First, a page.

Tuesday, April 19, 2016

Murder of Wm Milligan

JULY 1, 1896
FLAT ROCK NEWS: "A.J. Richardson received a telegram from St. Francisville Saturday morning to bring his blood hounds to that place. A man named Milligan had been shot and killed a few miles west of there. The dogs tracked the parties sixteen miles, when it began to rain. They would probably have gone farther, but the officials had to pull them off, as they are satisfied now who the guilty parties are. It is now an evident fact that the dogs are O.K.

Lawrenceville is at the front with another killing. About daylight Saturday morning Wm Milligan, living in the southwest part of the county, was called to the door by some one knocking. He opened the door and seeing no one picked up his shotgun and went toward the barn. Three shots were heard in rapid succession and Milligan was found dead, from the effects of a load of shot. Both barrels of his gun had been fired at one or more of the parties whom he heard retreating in the distance, while another fired the fatal shot from the shade of a cedar tree a few feet away.

Blood hounds from Seymour, Ind., and Flat Rock, Ill., were sent for. They tracked the assassins for several miles and darkness coming on, and with it rain, the pursuit was stopped.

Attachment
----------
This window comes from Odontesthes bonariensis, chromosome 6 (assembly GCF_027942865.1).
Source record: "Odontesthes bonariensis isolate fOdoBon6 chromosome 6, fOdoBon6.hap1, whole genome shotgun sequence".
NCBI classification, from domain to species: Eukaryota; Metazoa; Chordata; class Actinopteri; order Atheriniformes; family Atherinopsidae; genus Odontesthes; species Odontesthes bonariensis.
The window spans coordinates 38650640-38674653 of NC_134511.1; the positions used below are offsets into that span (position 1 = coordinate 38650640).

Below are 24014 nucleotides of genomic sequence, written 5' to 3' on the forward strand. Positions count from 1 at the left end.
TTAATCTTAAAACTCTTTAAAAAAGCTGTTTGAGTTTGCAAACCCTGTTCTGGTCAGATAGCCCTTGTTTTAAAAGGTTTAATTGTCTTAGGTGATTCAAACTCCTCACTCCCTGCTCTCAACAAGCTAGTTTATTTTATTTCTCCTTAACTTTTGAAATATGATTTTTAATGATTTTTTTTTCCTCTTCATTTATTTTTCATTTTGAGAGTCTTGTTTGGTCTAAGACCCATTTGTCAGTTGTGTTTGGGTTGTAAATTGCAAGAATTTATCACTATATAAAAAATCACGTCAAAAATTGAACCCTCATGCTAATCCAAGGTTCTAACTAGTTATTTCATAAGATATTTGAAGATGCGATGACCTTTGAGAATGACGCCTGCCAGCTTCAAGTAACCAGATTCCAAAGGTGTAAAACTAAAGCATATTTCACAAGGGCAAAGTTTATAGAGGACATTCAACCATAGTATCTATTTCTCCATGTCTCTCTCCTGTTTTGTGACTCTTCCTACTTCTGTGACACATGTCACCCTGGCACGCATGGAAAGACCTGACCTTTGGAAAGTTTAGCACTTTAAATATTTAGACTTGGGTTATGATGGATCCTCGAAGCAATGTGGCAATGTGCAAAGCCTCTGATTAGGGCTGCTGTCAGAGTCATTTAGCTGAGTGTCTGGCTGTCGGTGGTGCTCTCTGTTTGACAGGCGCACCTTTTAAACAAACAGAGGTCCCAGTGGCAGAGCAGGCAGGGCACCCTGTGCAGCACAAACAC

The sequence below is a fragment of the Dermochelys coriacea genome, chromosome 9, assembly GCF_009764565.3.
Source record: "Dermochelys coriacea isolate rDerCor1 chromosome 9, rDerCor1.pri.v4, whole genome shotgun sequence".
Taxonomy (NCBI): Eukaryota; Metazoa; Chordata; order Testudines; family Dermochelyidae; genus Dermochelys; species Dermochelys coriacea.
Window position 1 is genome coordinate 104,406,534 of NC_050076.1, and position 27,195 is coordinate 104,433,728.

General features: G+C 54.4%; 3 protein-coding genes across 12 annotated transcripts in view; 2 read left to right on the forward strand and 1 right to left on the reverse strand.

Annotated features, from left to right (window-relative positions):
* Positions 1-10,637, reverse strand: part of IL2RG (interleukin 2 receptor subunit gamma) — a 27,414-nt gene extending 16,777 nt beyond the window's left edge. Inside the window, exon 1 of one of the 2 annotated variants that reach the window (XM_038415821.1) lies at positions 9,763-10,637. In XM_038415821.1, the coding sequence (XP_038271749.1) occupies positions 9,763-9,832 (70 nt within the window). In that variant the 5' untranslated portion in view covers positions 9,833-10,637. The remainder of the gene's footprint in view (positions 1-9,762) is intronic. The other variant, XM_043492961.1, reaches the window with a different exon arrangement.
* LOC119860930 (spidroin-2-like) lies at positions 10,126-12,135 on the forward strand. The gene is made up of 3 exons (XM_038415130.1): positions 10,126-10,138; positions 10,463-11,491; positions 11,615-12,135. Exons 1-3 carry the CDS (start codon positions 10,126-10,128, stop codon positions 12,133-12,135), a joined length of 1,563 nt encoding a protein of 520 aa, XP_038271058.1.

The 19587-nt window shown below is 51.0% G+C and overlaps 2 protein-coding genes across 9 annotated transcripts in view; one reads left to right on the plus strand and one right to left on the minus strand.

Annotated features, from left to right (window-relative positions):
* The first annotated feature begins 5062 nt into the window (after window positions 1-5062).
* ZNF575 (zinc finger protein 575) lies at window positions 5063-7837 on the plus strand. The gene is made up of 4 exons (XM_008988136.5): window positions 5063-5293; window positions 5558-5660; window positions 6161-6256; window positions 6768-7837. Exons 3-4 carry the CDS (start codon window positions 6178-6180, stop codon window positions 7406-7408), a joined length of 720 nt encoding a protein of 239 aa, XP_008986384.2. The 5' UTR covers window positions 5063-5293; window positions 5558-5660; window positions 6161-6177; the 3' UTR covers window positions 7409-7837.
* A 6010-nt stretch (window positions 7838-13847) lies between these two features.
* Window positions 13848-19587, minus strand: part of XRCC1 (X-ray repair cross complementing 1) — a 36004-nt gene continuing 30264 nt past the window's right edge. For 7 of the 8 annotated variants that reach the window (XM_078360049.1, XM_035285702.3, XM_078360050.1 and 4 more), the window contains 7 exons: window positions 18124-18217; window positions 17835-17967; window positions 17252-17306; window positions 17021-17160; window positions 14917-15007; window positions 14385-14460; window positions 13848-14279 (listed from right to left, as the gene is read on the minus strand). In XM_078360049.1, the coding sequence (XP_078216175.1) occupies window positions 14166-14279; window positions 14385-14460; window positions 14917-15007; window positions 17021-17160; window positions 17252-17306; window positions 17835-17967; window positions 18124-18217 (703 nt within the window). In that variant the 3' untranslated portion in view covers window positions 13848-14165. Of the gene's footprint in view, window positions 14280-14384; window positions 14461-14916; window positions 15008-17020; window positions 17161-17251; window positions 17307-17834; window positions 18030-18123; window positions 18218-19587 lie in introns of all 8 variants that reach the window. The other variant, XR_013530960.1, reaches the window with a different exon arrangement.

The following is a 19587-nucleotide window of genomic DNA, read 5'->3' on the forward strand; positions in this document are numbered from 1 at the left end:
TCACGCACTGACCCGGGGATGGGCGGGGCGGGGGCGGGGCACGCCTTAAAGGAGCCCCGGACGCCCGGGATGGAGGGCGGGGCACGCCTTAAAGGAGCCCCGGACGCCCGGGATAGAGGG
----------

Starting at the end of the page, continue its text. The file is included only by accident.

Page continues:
On the following day John Cunningham and George Hazelton were arrested on a warrant charging them with complicity in the murder. As soon as the arrests were made crowds collected around the prisoners and threats of lynching were heard, but the sheriff escaped with the prisoner to Lawrenceville.

Last fall some clover seed was stolen from B.J. Worth in the neighborhood, and Milligan traced the thief and had him sent to reform school. About two weeks ago Milligan procured a statement from the boy in the reform school implicating five others in the stealing and the penitentiary stared them in the face. They concluded, it is thought, to kill Milligan and stop proceeding against them.

John Cunningham had been heard to remark that he had kept the boys from killing Milligan, and if he (Milligan) did not shut up about the clover seed he would turn the dogs loose on him.

Soon after the killing George Hazelton passed the home of Milligan, while the family was in the yard crying over the dead body, but never offered to assist.

Several attempts had been made to decoy Milligan from his house and he was cognizant  of his danger.

The supervisor of Lawrence county have offered $500 reward for the capture and conviction of the assassins and Milligan's father and brother offered an additional $500 reward."

(The actual court papers will be transcribed and this case will no doubt in included in a future book.)